The analysis in this blog post can be applied to these two problems to gain insights into what influences toxicity, solubility, and stability.

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References:

[1] Hoskin DW, Ramamoorthy A. Studies on anticancer activities of antimicrobial peptides. Biochim Biophys Acta. 2008 Feb;1778(2):357-75. doi: 10.1016/j.bbamem.2007.11.008. Epub 2007 Nov 22. PMID: 18078805; PMCID: PMC2238813.

[2] https://www.prnewswire.com/news-releases/global-peptide-cancer-therapeutics-market-2021-to-2026—drug-dosage-price–clinical-trials-insight-301248412.html [2022-02-18]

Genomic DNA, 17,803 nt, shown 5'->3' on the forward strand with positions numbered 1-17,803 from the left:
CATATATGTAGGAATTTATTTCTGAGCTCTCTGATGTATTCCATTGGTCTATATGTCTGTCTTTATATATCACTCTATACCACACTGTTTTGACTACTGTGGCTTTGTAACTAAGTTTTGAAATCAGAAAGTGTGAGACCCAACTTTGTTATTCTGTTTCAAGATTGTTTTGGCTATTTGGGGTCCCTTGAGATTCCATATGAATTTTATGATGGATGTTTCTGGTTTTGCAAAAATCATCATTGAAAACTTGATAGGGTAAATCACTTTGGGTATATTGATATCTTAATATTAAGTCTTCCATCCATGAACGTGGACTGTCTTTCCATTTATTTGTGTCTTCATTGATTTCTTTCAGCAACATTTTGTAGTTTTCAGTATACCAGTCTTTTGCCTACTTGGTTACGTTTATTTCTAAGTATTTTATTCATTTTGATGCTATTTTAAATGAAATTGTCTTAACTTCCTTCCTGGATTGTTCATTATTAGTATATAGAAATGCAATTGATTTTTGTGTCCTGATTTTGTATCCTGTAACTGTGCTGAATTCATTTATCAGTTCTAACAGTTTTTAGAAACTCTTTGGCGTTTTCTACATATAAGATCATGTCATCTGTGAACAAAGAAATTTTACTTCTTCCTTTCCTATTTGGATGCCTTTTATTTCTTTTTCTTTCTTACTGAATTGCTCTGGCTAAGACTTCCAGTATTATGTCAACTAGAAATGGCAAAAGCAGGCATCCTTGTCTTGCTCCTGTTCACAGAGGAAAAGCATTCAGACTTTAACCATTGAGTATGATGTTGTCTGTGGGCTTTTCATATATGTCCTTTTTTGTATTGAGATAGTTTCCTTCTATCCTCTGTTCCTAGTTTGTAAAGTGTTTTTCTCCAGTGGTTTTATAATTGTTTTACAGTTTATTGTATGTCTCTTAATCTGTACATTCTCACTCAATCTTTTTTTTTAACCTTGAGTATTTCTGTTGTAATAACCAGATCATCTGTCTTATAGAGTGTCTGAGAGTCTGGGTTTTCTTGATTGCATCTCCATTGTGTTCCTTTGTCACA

[3] David J. Craik & Meng-Wei Kan (2021) How can we improve peptide drug discovery? Learning from the past, Expert Opinion on Drug Discovery, 16:12, 1399-1402, DOI: 10.1080/17460441.2021.1961740

[4] Yi H-C, You Z-H, Zhou X, Cheng L, Li X, Jiang T-H, et al. ACP-DL: A Deep Learning Long Short-Term Memory Model to Predict Anticancer Peptides Using High-Efficiency Feature Representation. Molecular Therapy – Nucleic Acids. 2019;17:1-9. doi: 10.1016/j.omtn.2019.04.025.

[5] Ponnappan, Nisha, Deepthi Poornima Budagavi, and Archana Chugh. “CyLoP-1: Membrane-active peptide with cell-penetrating and antimicrobial properties.” Biochimica et Biophysica Acta (BBA)-Biomembranes 1859.2 (2017): 167-176.